BACKGROUND: We aimed to evaluate the utility of the combined use of cardiac 123I-metaiodobenzylguanidine (MIBG) scintigraphy, olfactory testing, and substantia nigra (SN) hyperechogenicity on transcranial sonography (TCS) in differentiating Parkinson's disease (PD) from atypical parkinsonian syndromes (APSs), such as multiple system atrophy (MSA) and progressive supranuclear palsy (PSP).

METHODS: Cardiac MIBG scintigraphy, card-type odor identification testing (Open Essence (OE), Wako, Japan), and TCS were performed with 101 patients with PD and 38 patients with APSs (MSA and PSP). Receiver operating characteristic (ROC) curve analysis was used to assess the sensitivity and specificity of these batteries for diagnosing PD from APSs. The diagnostic accuracy of the three tests was also assessed among patients at the early disease stage (drug-naïve patients with a disease duration of 3 years or less).

RESULTS: In differentiating PD from APSs, the area under the ROC curve was 0.74 (95% CI, 0.65-0.83), 0.8 (95% CI, 0.73-0.87), and 0.75 (95% CI, 0.67-0.82) for TCS, cardiac MIBG scintigraphy, and olfactory testing, respectively. The diagnostic sensitivity and specificity were 53.1% and 91.7%, respectively, for TCS, 70.3% and 86.8%, respectively, for cardiac MIBG scintigraphy, 58.4% and 76.3%, respectively, for OE. Among early-stage patients, sensitivity and specificity were 50.0% and 93.8%, respectively, for TCS, 57.1% and 87.5%, respectively, for cardiac MIBG scintigraphy, and 54.8% and 79.2%, respectively, for OE. At least one positive result from 3 tests improved sensitivity (86.1%) but decreased specificity (63.2%). In contrast, at least 2 positive results from 3 tests had good discrimination for both early-stage patients (50.0% sensitivity and 93.8% specificity) and patients overall (57.8% sensitivity and 95.8% specificity). Positive results for all 3 tests yielded 100% specificity but low sensitivity (25%).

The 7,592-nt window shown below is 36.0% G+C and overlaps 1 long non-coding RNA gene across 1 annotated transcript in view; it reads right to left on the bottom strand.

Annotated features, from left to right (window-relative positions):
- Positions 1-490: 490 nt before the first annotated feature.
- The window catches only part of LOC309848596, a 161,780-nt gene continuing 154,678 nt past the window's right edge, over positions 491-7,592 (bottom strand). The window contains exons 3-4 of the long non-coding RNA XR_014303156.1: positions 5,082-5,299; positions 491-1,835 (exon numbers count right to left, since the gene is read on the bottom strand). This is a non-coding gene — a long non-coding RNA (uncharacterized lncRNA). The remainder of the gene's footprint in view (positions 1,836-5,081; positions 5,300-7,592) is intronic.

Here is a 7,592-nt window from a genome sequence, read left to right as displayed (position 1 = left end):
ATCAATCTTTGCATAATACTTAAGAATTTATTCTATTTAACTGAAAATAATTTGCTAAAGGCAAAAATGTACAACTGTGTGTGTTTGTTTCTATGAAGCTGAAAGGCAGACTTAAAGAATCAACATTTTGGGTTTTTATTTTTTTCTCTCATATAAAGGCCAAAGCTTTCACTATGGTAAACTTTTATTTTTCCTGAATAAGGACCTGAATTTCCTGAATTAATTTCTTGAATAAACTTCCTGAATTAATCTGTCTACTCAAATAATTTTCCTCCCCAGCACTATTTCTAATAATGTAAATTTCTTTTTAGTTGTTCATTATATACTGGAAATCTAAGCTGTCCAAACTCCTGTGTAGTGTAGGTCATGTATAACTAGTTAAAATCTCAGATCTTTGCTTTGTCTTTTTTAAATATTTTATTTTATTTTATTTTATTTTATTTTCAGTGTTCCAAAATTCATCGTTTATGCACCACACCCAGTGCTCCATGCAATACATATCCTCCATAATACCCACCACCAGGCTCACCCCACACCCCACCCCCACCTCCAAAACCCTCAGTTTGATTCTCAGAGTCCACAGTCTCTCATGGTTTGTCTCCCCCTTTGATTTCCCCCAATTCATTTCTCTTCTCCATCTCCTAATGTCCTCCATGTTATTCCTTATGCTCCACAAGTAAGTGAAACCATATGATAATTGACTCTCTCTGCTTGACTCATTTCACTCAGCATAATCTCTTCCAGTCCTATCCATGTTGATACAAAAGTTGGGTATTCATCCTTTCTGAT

CONCLUSIONS: At least 2 positive results from among TCS, cardiac MIBG scintigraphy, and olfactory testing can support clinical diagnosis in distinguishing PD from APSs.

Saturday, 5 November 2016

Genome-wide association study in essential tremor identifies three new loci

Understanding the genetics of essential tremor has been difficult, but this is now a reasonably large GWAS study conducted by investigators who will have accurately characterise the phenotype... GWAS (like anything) depends on accurate diagnosis of the cases and ideally confident exclusion of the disease in controls... interestingly some of the previously reported 'hits' for essential tremor are not replicated here...

Brain. 2016 Oct 20. pii: aww242. [Epub ahead of print]

Müller SH, Girard SL, Hopfner F, Merner ND, Bourassa CV, Lorenz D, Clark LN, Tittmann L, Soto-Ortolaza AI, Klebe S, Hallett M, Schneider SA, Hodgkinson CA, Lieb W, Wszolek ZK, Pendziwiat M, Lorenzo-Betancor O, Poewe W, Ortega-Cubero S, Seppi K, Rajput A, Hussl A, Rajput AH, Berg D, Dion PA, Wurster I, Shulman JM, Srulijes K, Haubenberger D, Pastor P, Vilariño-Güell C, Postuma RB, Bernard G, Ladwig KH, Dupré N, Jankovic J, Strauch K, Panisset M, Winkelmann J, Testa CM, Reischl E, Zeuner KE, Ross OA, Arzberger T, Chouinard S, Deuschl G, Louis ED, Kuhlenbäumer G, Rouleau GA.